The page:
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Case Reports in Critical Care
Volume 2016, Article ID 4708086, 5 pages
Case Report

A Case of Waterhouse-Friderichsen Syndrome Resulting from an Invasive Pneumococcal Infection in a Patient with a Hypoplastic Spleen

Department of Cardiovascular Surgery, Kobe Tokusyukai Hospital, 1-3-10 Kamitakamaru, Tarumi-ku, Kobe-shi, Hyogo 655-0017, Japan

Received 18 November 2015; Accepted 13 January 2016

Academic Editor: Zsolt Molnar

Copyright © 2016 Kazumasa Emori et al. This is an open access article distributed under the Creative Commons Attribution License, which permits unrestricted use, distribution, and reproduction in any medium, provided the original work is properly cited.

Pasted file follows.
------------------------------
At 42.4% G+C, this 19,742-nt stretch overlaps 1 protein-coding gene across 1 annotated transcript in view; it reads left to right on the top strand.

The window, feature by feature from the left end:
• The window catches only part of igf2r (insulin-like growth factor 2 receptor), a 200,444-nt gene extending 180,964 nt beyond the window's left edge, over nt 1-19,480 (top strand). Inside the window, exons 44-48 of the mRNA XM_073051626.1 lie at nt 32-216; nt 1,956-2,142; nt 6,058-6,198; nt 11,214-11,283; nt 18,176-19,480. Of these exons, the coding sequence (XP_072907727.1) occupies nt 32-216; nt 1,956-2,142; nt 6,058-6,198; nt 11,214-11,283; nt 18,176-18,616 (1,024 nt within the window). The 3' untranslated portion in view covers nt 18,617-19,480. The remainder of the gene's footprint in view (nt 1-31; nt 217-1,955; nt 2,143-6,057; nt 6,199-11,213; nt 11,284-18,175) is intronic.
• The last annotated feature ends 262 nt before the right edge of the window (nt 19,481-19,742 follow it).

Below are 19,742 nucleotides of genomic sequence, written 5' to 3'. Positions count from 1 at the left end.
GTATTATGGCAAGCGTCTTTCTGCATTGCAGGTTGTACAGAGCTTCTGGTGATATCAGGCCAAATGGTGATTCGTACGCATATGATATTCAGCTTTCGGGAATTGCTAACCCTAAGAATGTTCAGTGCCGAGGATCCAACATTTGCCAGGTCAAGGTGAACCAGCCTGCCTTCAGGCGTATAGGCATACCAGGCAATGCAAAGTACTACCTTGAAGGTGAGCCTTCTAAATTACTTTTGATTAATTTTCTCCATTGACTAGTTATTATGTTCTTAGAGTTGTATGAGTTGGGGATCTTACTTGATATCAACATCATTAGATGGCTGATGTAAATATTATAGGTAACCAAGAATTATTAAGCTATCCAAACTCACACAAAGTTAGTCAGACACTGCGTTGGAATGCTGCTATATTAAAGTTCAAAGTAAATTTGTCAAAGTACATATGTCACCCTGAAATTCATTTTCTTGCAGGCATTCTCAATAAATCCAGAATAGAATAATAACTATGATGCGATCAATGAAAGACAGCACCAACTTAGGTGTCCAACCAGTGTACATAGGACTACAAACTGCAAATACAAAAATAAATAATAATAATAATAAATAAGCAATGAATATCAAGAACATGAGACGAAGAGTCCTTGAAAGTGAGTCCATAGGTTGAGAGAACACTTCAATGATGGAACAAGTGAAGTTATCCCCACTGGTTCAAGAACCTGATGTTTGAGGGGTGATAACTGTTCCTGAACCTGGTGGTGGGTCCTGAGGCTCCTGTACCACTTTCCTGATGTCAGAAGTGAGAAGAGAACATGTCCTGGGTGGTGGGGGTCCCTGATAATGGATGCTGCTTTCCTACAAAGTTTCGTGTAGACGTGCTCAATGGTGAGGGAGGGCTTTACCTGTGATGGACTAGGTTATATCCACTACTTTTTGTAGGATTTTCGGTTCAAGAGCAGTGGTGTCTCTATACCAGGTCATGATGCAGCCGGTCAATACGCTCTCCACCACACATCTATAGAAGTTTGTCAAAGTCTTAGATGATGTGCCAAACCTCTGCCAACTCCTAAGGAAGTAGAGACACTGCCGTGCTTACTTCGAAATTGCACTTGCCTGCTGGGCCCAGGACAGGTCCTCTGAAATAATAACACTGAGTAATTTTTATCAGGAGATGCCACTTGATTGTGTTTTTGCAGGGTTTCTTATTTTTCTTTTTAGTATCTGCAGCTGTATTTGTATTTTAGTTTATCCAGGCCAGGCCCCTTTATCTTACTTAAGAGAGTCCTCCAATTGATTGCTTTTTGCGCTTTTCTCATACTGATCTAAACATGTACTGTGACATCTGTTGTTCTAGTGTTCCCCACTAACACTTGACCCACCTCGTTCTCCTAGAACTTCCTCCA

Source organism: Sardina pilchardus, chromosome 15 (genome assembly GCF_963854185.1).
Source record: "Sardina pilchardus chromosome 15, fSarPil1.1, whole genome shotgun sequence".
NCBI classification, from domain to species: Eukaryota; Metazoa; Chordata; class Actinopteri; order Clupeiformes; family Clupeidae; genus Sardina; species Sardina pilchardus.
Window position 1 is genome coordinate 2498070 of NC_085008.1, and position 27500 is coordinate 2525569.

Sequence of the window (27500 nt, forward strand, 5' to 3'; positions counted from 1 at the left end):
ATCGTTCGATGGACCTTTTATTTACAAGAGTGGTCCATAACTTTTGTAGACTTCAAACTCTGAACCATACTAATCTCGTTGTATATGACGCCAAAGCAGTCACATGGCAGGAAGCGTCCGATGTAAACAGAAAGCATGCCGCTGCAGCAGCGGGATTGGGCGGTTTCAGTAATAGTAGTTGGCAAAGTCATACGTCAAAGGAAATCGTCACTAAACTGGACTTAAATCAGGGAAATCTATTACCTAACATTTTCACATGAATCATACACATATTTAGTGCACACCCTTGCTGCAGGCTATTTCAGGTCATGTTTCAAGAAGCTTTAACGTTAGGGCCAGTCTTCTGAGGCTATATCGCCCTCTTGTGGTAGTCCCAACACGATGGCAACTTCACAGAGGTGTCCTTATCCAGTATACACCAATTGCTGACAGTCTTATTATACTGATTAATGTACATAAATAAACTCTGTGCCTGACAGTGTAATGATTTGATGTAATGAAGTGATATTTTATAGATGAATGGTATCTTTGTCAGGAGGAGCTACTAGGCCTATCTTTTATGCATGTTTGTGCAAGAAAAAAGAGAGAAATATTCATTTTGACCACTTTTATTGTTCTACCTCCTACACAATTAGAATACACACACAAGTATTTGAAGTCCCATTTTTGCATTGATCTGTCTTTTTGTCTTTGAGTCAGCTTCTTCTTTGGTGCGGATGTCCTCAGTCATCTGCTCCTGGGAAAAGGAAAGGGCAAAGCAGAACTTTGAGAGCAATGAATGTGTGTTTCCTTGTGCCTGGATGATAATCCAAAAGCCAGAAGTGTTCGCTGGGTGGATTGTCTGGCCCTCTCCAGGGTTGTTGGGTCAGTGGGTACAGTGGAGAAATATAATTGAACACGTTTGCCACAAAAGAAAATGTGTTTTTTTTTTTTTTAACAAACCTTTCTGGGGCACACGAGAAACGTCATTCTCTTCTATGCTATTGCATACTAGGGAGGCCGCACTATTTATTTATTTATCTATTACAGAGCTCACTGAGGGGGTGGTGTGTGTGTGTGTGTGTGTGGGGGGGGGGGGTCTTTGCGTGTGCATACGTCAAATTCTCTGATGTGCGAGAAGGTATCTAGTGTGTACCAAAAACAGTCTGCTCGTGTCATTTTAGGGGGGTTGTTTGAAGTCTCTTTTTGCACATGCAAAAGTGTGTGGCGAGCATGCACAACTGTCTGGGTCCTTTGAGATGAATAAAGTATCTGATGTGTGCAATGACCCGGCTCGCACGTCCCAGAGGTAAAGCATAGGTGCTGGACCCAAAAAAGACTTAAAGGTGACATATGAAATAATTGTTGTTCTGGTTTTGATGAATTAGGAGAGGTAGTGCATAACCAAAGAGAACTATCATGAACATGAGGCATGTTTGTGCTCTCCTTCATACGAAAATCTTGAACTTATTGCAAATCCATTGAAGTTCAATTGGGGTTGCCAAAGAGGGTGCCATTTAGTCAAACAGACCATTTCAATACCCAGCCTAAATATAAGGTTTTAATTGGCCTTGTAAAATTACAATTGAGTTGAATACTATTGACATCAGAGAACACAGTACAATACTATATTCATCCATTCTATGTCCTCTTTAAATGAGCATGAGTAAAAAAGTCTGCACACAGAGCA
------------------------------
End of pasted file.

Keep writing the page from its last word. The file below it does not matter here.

A 50-year-old male was brought to our emergency department by ambulance with complaints of pain and numbness in both legs. At arrival, purple spots were evident on his neck and face. Examination of the vital sign indicated septic shock. Laboratory data and blood gas analysis revealed disseminated intravascular coagulation, multiple organ failure, and metabolic acidosis. Peripheral blood smears revealed Howell-Jolly bodies, indicating decreased splenic function. A rapid urinary pneumococcal antigen test was also found to be positive. After admission to the intensive care unit, extensive treatment, including polymyxin-B direct hemoperfusion and administration of methylprednisolone and broad spectrum antibiotics was immediately initiated. Despite of our efforts to save his life, the patient died six hours after the arrival. The following day, blood cultures revealed the presence of Streptococcus pneumoniae. An autopsy revealed a hypoplastic spleen and a bilateral adrenal hemorrhage, indicating acute adrenal insufficiency caused by sepsis. Finally, the patient was diagnosed with Waterhouse-Friderichsen syndrome. Although severe infection may be seen in the splenectomized patients, it should be noted that patients with a hypoplastic spleen may have acute severe infections. We, therefore, report a case of Waterhouse-Friderichsen syndrome resulting from an invasive pneumococcal infection in a patient with a hypoplastic spleen.